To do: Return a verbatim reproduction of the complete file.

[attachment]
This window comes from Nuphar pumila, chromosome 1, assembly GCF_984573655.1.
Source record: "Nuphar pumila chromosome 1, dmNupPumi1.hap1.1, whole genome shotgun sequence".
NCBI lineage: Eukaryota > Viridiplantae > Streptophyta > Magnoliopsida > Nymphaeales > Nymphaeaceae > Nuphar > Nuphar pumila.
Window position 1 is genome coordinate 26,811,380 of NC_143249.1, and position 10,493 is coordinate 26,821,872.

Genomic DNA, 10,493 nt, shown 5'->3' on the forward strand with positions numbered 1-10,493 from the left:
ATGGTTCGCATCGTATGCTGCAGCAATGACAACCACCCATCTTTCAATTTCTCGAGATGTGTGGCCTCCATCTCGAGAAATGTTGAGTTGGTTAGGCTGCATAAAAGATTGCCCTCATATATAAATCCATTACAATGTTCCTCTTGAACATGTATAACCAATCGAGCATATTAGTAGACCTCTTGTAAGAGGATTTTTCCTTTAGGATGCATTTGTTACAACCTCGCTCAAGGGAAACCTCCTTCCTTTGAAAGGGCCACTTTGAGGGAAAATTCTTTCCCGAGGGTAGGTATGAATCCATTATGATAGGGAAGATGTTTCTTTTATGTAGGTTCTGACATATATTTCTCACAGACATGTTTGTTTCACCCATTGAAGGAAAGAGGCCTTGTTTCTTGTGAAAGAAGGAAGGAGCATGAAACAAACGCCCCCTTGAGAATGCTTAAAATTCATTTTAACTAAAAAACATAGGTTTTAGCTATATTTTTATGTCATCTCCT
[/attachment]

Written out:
This window comes from Nuphar pumila, chromosome 1, assembly GCF_984573655.1.
Source record: "Nuphar pumila chromosome 1, dmNupPumi1.hap1.1, whole genome shotgun sequence".
NCBI lineage: Eukaryota > Viridiplantae > Streptophyta > Magnoliopsida > Nymphaeales > Nymphaeaceae > Nuphar > Nuphar pumila.
Window position 1 is genome coordinate 26,811,380 of NC_143249.1, and position 10,493 is coordinate 26,821,872.

Genomic DNA, 10,493 nt, shown 5'->3' on the forward strand with positions numbered 1-10,493 from the left:
ATGGTTCGCATCGTATGCTGCAGCAATGACAACCACCCATCTTTCAATTTCTCGAGATGTGTGGCCTCCATCTCGAGAAATGTTGAGTTGGTTAGGCTGCATAAAAGATTGCCCTCATATATAAATCCATTACAATGTTCCTCTTGAACATGTATAACCAATCGAGCATATTAGTAGACCTCTTGTAAGAGGATTTTTCCTTTAGGATGCATTTGTTACAACCTCGCTCAAGGGAAACCTCCTTCCTTTGAAAGGGCCACTTTGAGGGAAAATTCTTTCCCGAGGGTAGGTATGAATCCATTATGATAGGGAAGATGTTTCTTTTATGTAGGTTCTGACATATATTTCTCACAGACATGTTTGTTTCACCCATTGAAGGAAAGAGGCCTTGTTTCTTGTGAAAGAAGGAAGGAGCATGAAACAAACGCCCCCTTGAGAATGCTTAAAATTCATTTTAACTAAAAAACATAGGTTTTAGCTATATTTTTATGTCATCTCCT